eRate disaggregates community buying power

The papers have been full of stories this week about the suspension of eRate payments to schools and libraries. The FCC suspended the program because of chronic abuses by some recipients of the payments. That aside, let me point out some structural shortcomings of the effort.

  • Any time some companies have to become the tax collector for the Federal government and others don't, you've created a structural and competitive inequity. Erate does exactly that.
  • Erate really keeps phone bills higher than they would be otherwise, and essentially increases costs for everyone. It would be interesting to do an analysis of what a typical community pays into eRate and actually gets back in eRate payments. What if it turns out most communities pay more in than they get back? Now, one can make an argument that needy communities get more help than they would otherwise. But see my next point.
  • Erate payments disaggregate the ability of the community to pool their broadband demand and negotiate lower prices. Erate takes broadband anchor tenants out of the buying pool, thereby forcing other nonprofits and businesses in the community to pay more than they would otherwise. Again, what we need are some studies that look at how much broadband is being purchased by a community in total and the potential cost savings that could be gained by communitywide broadband aggregation (note: this is an activity that should be part of a technology master plan).
  • The higher cost of broadband due to disaggregation puts businesses in the community at an economic disadvantage, and affects local tax payments and the ability of those companies to grow and expand job opportunities.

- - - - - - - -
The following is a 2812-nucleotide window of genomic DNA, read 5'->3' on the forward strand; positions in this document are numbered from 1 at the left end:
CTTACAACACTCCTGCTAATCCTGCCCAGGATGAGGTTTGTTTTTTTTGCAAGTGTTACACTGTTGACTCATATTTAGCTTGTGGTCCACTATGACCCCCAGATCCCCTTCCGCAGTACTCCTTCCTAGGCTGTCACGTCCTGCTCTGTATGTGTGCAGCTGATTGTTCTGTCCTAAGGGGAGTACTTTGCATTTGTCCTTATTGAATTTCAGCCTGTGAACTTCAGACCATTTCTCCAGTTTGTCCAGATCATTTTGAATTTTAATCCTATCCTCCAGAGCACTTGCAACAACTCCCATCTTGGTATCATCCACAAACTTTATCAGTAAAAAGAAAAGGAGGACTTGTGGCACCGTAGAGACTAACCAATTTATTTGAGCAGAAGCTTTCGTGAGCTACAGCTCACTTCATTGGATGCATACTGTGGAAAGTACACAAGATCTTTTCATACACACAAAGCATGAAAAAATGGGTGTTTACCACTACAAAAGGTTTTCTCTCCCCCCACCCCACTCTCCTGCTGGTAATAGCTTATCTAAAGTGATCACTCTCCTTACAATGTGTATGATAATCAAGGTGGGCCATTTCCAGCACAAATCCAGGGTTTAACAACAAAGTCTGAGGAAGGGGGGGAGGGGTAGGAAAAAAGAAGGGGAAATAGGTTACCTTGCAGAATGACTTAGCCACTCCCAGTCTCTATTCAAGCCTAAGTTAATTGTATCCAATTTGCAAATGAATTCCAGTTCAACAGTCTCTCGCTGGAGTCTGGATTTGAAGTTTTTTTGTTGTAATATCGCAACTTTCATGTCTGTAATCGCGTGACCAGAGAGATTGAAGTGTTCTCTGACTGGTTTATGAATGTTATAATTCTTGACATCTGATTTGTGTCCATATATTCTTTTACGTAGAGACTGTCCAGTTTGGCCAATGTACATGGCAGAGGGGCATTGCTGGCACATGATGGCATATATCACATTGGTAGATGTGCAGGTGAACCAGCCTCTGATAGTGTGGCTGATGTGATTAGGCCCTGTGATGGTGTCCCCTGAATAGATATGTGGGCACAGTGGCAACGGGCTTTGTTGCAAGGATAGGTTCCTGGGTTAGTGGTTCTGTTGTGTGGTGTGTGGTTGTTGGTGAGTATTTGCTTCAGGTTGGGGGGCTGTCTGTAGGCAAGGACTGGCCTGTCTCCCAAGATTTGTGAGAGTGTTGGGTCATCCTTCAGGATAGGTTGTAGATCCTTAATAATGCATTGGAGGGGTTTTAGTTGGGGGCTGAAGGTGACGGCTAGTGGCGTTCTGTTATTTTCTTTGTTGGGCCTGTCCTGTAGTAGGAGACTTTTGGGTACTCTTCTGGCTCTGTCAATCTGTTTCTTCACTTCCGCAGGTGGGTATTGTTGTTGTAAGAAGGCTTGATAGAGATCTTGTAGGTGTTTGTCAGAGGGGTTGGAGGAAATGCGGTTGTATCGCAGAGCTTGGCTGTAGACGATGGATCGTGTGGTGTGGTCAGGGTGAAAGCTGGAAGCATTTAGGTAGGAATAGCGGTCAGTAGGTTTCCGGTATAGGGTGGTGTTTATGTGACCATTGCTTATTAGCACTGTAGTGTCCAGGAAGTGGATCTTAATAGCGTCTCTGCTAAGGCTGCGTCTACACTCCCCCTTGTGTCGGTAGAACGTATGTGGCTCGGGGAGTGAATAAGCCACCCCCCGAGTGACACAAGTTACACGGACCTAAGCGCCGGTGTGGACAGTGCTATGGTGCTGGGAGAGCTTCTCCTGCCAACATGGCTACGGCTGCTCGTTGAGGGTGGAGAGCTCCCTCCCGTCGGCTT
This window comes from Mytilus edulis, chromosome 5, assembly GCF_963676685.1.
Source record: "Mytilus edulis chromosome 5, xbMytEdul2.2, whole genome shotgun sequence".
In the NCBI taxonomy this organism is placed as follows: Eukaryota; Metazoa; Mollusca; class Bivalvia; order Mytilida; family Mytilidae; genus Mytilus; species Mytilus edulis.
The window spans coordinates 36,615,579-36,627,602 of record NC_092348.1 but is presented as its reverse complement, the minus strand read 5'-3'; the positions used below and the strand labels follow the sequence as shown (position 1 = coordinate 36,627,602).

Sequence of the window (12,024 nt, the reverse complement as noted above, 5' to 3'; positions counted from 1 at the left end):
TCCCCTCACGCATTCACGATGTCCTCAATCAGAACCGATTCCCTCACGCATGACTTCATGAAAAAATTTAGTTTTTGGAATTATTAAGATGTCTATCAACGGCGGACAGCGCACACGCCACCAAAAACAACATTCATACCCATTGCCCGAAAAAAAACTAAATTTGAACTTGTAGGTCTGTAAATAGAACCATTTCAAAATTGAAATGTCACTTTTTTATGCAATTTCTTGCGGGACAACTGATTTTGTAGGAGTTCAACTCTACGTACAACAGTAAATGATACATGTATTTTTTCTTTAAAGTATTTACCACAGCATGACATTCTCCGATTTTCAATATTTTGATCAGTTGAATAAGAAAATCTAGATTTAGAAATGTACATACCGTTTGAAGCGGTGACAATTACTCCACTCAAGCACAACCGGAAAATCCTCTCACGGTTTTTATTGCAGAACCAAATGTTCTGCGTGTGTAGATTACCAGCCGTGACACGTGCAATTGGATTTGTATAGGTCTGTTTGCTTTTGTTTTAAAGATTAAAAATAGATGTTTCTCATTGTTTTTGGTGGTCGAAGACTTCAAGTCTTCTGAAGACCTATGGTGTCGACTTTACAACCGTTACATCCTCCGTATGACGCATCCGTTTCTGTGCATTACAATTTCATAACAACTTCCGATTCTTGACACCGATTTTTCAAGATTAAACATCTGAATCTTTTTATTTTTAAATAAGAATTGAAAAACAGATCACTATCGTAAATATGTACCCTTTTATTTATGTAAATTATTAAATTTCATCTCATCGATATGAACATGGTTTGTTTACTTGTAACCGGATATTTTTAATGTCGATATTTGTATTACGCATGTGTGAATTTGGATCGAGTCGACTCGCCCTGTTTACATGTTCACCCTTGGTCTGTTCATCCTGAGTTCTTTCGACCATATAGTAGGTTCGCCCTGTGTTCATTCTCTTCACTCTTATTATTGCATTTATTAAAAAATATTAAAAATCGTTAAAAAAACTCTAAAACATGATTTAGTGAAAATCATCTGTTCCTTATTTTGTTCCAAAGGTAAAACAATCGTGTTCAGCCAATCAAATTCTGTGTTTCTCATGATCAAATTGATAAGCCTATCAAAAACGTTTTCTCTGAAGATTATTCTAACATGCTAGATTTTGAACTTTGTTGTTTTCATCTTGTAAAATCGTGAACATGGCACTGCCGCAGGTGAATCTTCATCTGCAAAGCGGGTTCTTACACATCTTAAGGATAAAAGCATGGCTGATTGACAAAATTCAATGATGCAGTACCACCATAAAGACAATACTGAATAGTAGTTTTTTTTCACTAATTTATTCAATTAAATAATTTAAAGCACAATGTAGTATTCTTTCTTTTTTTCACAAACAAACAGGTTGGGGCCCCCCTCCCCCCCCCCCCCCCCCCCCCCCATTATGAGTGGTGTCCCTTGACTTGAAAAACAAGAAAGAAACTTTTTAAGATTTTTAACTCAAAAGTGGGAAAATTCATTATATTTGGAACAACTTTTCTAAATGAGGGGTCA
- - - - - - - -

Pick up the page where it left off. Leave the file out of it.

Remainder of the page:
• Erate delays the inevitable, which is what do the eRate institutions do when eRate goes away? Erate will go away because it is a tax on legacy phone service. Legacy phone service is dead, dead, dead. I can have a voice conversation today without using ANY kind of phone company--I don't even need a VoIP service if my calling party has compatible software.

Erate has no future, and schools and libraries are naive in not making plans to move on. A better strategy for schools and libraries would be sit down with all the broadband users in the community and pool their buying power, make some modest community investments in infrastructure, and take control of the economic future of the community, rather than hoping the "free" money continues (and it won't). Erate was a great success--it helped get schools and libraries online. But it is structurally doomed--this has nothing to do with political philosophies or which party you belong to. It just won't work going forward.